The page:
Five years since the decriminalization of homosexuality in India, its portrayal in Indian Cinema makes progress, albeit slowly.

We’re in the age of new-generation ideologies, new-generation lifestyle, new-generation movies, new-generation romance and so on. Perhaps, everything about the new-generation is welcomed with open arms, but what about new-generation romance? Here’s an apt example to explain it. The recently-released Dedh Ishqiya starring Madhuri Dixit, Huma Qureshi, Naseerudin Shah and Arshad Warsi portrays the new generation romance in a very subtle manner. The love portrayed here is the bonding between two people of the same gender. Now let’s get straight to the point.

How effectively has Indian Cinema represented the homosexual community onscreen? Homosexuality has been stereotyped, looked down upon and mocked, time and again. But there is a need to change. A change which gives respect and dignity to the portrayal of homosexuals in Bollywood. Will Raj ever be able to meet his Raj, or Geet meet her Geet with honor on the Bollywood screen? The classic movie, Dilwale Dulhaniya Le Jayenge closes with Raj holding out his hand to Simran from a moving train. Ultimately her father lets her go and says, ‘Jaa Simran jaa, jee le apni zindagi.’ Will any father be able to say the same to his homosexual son or daughter, atleast onscreen?

What does the term ‘gay’ or ‘lesbian’ imply? Has homosexuality been part of the Indian culture long enough to be portrayed onscreen. Or is it just another Western import? Well, same-sex love and romance has a long history and dates back to the times of the Rig Veda. But over time, laws came into existence declaring homosexuality a crime. It’s been 5 years since the decriminalization of homosexuality in India. But has that offered a dignified space in Bollywood to portray the issue with respect? Though several filmmakers have offered homosexuality a space in their films, but has that portrayal been respectful enough? Here are a few examples:

In Dostana (2008), Abhishek Bachchan and John Abraham pretend to be gay partners to secure a plush apartment. Though it was an laudable attempt to reflect the issue, bring homosexuality to mainstream Bollywood and show acceptance through a mother accepting her fake gay son’s choice, but ultimately the entire ‘concern’ was portrayed in a humorous and heavily-stereotyped manner.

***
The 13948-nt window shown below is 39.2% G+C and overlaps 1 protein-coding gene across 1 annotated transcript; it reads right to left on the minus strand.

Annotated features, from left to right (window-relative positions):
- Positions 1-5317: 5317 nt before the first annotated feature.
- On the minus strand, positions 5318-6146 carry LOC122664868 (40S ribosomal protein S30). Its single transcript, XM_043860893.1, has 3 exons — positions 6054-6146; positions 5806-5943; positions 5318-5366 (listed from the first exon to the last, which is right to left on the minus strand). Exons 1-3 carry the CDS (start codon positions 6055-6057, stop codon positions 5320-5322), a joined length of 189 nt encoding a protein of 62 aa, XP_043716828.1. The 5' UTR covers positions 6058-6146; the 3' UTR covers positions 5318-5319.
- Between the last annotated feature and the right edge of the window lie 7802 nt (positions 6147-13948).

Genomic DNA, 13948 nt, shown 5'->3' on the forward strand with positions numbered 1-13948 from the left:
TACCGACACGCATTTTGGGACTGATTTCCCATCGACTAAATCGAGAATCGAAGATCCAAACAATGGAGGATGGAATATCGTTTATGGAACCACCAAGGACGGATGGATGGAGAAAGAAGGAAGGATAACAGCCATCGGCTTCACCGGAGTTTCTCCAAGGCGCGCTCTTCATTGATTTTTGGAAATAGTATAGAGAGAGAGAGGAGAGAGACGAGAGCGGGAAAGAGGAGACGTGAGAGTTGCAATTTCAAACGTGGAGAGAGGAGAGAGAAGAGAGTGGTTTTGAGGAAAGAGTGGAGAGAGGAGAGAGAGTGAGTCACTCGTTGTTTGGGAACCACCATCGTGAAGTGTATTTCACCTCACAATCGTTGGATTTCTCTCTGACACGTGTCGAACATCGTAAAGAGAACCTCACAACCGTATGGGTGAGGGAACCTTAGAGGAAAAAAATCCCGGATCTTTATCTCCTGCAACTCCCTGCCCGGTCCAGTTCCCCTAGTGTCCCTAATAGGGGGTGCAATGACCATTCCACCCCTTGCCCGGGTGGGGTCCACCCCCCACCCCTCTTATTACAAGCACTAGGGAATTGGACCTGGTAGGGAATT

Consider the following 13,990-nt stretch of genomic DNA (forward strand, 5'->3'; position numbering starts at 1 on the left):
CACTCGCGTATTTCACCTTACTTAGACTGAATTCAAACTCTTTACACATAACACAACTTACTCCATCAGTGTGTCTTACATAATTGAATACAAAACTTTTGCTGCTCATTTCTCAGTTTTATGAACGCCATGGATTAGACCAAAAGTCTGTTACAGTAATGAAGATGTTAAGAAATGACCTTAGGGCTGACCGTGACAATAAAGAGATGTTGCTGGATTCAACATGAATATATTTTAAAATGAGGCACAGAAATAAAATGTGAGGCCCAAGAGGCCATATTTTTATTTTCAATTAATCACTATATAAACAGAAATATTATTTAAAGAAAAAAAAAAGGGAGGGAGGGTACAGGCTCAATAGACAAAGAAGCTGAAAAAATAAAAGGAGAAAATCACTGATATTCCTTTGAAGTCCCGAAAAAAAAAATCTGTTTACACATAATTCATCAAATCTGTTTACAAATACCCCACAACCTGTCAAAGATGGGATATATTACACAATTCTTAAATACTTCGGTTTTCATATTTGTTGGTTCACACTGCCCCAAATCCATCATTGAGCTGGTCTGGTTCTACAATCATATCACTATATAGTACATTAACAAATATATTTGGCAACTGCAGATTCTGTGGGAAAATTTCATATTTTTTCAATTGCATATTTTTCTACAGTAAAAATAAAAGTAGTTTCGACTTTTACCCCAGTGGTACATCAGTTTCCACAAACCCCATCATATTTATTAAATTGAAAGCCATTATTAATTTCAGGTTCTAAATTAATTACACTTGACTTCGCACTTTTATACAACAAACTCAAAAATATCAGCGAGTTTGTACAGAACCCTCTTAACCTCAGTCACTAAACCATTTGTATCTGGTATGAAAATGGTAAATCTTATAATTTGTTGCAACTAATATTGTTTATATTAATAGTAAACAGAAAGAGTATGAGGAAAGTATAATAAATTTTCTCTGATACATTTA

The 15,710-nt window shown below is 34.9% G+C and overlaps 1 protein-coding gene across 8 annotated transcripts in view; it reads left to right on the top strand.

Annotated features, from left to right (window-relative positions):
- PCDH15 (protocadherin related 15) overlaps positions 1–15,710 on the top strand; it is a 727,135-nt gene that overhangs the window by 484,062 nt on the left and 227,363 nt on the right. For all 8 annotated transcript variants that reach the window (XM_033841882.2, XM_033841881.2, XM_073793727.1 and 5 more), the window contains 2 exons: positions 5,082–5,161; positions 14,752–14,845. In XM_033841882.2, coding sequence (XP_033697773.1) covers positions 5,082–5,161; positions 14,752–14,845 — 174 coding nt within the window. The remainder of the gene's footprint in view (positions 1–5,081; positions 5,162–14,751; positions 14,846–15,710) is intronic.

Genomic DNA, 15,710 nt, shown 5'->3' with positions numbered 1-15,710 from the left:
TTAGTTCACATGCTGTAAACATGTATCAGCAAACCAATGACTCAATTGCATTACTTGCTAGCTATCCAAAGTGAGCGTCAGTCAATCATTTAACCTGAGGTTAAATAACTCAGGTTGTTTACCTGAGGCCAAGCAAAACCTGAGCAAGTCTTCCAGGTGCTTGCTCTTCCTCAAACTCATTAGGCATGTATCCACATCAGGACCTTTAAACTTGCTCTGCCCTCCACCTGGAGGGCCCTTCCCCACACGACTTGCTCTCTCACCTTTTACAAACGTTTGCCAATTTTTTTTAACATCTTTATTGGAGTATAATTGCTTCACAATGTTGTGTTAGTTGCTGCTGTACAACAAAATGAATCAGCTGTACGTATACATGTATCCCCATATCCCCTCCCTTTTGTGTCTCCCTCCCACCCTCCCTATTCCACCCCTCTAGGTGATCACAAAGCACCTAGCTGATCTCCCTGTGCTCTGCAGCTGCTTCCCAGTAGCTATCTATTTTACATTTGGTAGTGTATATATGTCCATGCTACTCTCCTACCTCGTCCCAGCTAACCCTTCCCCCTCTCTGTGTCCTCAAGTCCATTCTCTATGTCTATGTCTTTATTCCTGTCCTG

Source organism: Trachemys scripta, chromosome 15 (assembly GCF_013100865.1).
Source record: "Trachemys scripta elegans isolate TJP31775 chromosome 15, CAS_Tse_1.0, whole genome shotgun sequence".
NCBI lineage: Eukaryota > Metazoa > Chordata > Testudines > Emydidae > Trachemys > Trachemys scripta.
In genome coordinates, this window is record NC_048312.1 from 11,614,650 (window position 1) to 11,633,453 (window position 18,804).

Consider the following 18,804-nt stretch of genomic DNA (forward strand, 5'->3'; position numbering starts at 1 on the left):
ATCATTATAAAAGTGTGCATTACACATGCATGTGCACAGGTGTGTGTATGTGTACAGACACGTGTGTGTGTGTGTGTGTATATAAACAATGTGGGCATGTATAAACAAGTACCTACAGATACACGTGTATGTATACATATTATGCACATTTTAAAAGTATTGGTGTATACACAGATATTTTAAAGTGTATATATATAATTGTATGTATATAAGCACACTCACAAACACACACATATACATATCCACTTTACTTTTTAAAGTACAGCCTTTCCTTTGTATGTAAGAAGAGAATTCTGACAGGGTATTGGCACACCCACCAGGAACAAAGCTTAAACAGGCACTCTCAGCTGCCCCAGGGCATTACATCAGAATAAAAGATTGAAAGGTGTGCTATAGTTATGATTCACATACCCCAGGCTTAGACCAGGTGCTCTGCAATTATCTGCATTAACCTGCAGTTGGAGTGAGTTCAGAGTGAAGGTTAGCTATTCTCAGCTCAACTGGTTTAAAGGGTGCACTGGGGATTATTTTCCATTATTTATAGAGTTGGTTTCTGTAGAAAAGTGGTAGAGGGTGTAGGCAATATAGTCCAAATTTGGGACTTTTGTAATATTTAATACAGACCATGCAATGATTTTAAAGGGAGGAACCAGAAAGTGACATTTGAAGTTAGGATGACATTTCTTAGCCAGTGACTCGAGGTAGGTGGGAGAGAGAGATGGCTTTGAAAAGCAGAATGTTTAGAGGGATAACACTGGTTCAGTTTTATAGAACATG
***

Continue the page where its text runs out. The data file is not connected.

Portraying homosexuality as a humorous subject feeds the audience with misassumptions about it, affecting the integrity of homosexuals in the society and further, creating a discrimination between homosexuals and heterosexuals. The exaggerated gay persona portrayed in the film has always led to the audience roaring with laughter in reaction to the ‘gay’ scenes. Dostana, unfortunately presents every gay character comically, hence stereotyping the very concept of homosexuality.

Paying tribute to 100 years of Indian Cinema, an anthology, Bombay Talkies (2013) had a short film, Ajeeb Dastaan Hai Yeh directed by Karan Johar which dealt with the love story of two men, Avinash and Dev played by Saqib Saleem and Randeep Hooda respectively. A bold and definitely a respectable concept, the sad part was Rani Mukerji’s (Dev’s wife) reaction that reflected contempt and disgust for people in love with people of the same gender.

The movie Dunno Y… Na Jaane Kyon (2010) focuses on the reality homosexuals are forced to confront: whether or not to disclose their sexual orientation, protecting family honor and sacrificing their love for social norms. This movie dealt with the subject very intelligently but had a depressing ending.

Other movies that dealt with the same issue were Isha Koppikar and Amrita Arora starring Girlfriend (2004). Director Madhur Bhandarkar briefly touched on this subject in his award-winning movie Fashion (2008) and Page 3 (2005). Filmmaker Onir gave a glimpse of gay relationship in his films I AM (2011). Deepa Mehta’s Fire (1996) ignited controversies owing to its portrayal of lesbianism, tracing the story of two married yet unhappy sister-in-laws played by Shabana Azmi and Nandita Das. These were just a few movies to be named.

There were several other films directed on this delicate subject, which unfortunately, never made it to the big screen owing to the fear of rejection and cause of controversies.

Be it mockery or controversies or disrespect, why is this subject always stereotyped on the Bollywood screen? The answer is simple, we’re a hypocritical nation and we are yet to come to terms with accepting such relationships. It’s sad, but true. The SC’s refusing to review the ban on gay sex imposed in December only firmly brings to light the repressive society we live in. If we can show modernity in the content that’s otherwise displayed in cinema and other popular culture, why not show some respect to these individuals as well? It’s about time that filmmakers step up and use movies as a powerful medium to educate and enlighten society. Let’s hope Bollywood would do justice to homosexuality and give it some screen space with love and dignity and a ‘Happy Ending’ too.

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